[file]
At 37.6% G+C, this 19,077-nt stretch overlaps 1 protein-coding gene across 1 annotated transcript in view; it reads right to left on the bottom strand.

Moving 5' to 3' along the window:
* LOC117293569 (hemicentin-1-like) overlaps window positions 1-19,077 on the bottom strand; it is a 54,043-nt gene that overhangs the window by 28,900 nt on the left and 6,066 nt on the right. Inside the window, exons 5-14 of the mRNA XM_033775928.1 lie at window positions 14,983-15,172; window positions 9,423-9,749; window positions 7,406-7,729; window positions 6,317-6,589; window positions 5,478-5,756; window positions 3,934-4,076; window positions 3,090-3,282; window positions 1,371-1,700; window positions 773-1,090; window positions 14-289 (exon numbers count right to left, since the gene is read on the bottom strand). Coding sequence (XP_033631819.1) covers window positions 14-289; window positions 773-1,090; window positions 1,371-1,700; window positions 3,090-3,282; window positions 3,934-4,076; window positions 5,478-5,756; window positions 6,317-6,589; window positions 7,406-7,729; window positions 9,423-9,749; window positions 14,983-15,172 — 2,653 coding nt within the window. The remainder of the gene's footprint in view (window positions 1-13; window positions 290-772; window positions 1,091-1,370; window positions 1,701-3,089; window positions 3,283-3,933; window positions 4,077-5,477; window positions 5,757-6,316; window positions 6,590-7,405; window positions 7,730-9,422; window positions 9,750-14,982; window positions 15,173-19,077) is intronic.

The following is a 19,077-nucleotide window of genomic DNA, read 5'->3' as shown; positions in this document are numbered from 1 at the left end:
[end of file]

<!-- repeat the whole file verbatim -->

At 37.6% G+C, this 19,077-nt stretch overlaps 1 protein-coding gene across 1 annotated transcript in view; it reads right to left on the bottom strand.

Moving 5' to 3' along the window:
* LOC117293569 (hemicentin-1-like) overlaps window positions 1-19,077 on the bottom strand; it is a 54,043-nt gene that overhangs the window by 28,900 nt on the left and 6,066 nt on the right. Inside the window, exons 5-14 of the mRNA XM_033775928.1 lie at window positions 14,983-15,172; window positions 9,423-9,749; window positions 7,406-7,729; window positions 6,317-6,589; window positions 5,478-5,756; window positions 3,934-4,076; window positions 3,090-3,282; window positions 1,371-1,700; window positions 773-1,090; window positions 14-289 (exon numbers count right to left, since the gene is read on the bottom strand). Coding sequence (XP_033631819.1) covers window positions 14-289; window positions 773-1,090; window positions 1,371-1,700; window positions 3,090-3,282; window positions 3,934-4,076; window positions 5,478-5,756; window positions 6,317-6,589; window positions 7,406-7,729; window positions 9,423-9,749; window positions 14,983-15,172 — 2,653 coding nt within the window. The remainder of the gene's footprint in view (window positions 1-13; window positions 290-772; window positions 1,091-1,370; window positions 1,701-3,089; window positions 3,283-3,933; window positions 4,077-5,477; window positions 5,757-6,316; window positions 6,590-7,405; window positions 7,730-9,422; window positions 9,750-14,982; window positions 15,173-19,077) is intronic.

The following is a 19,077-nucleotide window of genomic DNA, read 5'->3' as shown; positions in this document are numbered from 1 at the left end: